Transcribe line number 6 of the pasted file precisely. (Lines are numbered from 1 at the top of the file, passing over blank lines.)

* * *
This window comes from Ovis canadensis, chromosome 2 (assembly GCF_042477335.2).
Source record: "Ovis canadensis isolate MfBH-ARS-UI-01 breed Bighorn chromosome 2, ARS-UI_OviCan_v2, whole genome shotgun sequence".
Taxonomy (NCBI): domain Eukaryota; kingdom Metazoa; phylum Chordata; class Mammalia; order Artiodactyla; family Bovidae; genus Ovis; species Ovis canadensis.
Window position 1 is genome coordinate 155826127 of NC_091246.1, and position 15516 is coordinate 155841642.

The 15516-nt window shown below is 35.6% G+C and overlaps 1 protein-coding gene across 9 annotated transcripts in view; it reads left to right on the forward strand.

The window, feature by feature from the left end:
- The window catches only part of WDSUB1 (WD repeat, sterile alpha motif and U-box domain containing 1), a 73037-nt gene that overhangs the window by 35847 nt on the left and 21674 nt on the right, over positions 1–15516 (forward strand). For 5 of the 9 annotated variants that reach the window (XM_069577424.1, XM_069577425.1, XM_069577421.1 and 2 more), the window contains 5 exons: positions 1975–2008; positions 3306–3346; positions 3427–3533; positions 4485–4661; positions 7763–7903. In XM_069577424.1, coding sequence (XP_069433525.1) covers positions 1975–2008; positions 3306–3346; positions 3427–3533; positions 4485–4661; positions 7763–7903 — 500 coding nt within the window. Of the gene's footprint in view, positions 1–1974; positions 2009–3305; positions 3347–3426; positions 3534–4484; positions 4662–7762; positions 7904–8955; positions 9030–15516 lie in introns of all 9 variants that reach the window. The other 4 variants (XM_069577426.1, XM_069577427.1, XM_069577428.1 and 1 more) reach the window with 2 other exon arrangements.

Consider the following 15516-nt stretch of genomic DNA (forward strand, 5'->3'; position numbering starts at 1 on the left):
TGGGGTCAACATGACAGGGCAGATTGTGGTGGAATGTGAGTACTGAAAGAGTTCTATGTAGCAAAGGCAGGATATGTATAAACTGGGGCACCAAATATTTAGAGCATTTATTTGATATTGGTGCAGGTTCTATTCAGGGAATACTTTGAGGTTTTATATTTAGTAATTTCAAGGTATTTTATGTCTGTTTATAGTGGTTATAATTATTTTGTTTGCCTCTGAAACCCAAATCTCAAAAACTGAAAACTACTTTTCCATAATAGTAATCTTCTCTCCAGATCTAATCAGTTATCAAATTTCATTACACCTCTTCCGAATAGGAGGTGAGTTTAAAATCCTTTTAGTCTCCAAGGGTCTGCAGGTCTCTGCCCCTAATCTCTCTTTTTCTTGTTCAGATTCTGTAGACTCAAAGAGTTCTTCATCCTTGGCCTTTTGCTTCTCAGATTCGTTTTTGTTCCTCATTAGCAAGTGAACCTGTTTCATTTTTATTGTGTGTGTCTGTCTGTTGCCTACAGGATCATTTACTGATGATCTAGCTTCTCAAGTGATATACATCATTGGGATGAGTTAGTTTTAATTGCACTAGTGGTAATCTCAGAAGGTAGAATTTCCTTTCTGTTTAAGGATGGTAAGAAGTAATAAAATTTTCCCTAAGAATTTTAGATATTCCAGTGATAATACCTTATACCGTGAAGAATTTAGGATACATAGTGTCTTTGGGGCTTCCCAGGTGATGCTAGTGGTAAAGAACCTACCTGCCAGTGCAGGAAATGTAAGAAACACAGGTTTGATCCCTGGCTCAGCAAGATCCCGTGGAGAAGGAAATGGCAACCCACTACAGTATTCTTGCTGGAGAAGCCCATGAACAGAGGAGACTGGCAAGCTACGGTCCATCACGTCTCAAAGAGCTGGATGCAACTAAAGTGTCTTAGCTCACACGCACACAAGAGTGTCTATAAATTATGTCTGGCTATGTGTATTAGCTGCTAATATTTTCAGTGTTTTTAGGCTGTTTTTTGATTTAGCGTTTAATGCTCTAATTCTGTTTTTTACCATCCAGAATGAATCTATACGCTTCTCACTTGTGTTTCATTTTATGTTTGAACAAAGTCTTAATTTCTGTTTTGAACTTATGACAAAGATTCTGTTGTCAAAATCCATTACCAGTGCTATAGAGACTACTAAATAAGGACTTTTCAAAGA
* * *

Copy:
The window, feature by feature from the left end: